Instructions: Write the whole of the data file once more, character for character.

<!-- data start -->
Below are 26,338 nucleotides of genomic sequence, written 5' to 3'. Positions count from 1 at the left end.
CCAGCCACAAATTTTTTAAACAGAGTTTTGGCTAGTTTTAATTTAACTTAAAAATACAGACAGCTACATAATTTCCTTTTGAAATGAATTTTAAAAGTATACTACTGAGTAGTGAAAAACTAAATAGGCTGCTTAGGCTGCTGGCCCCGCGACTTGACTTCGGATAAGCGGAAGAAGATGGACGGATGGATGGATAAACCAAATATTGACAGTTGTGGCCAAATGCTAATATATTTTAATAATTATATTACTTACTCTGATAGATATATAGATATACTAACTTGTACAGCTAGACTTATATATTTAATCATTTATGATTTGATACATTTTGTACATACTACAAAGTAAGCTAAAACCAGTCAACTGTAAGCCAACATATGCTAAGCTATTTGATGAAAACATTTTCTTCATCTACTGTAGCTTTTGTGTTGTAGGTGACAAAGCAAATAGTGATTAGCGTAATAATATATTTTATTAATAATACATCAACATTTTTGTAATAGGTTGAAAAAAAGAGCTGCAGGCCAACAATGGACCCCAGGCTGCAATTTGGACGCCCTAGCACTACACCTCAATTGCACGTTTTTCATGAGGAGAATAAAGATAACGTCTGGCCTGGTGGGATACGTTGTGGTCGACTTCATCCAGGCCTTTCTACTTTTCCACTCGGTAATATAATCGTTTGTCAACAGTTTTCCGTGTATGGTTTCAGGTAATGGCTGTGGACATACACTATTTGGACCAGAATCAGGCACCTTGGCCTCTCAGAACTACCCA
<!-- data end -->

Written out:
Below are 26,338 nucleotides of genomic sequence, written 5' to 3'. Positions count from 1 at the left end.
CCAGCCACAAATTTTTTAAACAGAGTTTTGGCTAGTTTTAATTTAACTTAAAAATACAGACAGCTACATAATTTCCTTTTGAAATGAATTTTAAAAGTATACTACTGAGTAGTGAAAAACTAAATAGGCTGCTTAGGCTGCTGGCCCCGCGACTTGACTTCGGATAAGCGGAAGAAGATGGACGGATGGATGGATAAACCAAATATTGACAGTTGTGGCCAAATGCTAATATATTTTAATAATTATATTACTTACTCTGATAGATATATAGATATACTAACTTGTACAGCTAGACTTATATATTTAATCATTTATGATTTGATACATTTTGTACATACTACAAAGTAAGCTAAAACCAGTCAACTGTAAGCCAACATATGCTAAGCTATTTGATGAAAACATTTTCTTCATCTACTGTAGCTTTTGTGTTGTAGGTGACAAAGCAAATAGTGATTAGCGTAATAATATATTTTATTAATAATACATCAACATTTTTGTAATAGGTTGAAAAAAAGAGCTGCAGGCCAACAATGGACCCCAGGCTGCAATTTGGACGCCCTAGCACTACACCTCAATTGCACGTTTTTCATGAGGAGAATAAAGATAACGTCTGGCCTGGTGGGATACGTTGTGGTCGACTTCATCCAGGCCTTTCTACTTTTCCACTCGGTAATATAATCGTTTGTCAACAGTTTTCCGTGTATGGTTTCAGGTAATGGCTGTGGACATACACTATTTGGACCAGAATCAGGCACCTTGGCCTCTCAGAACTACCCA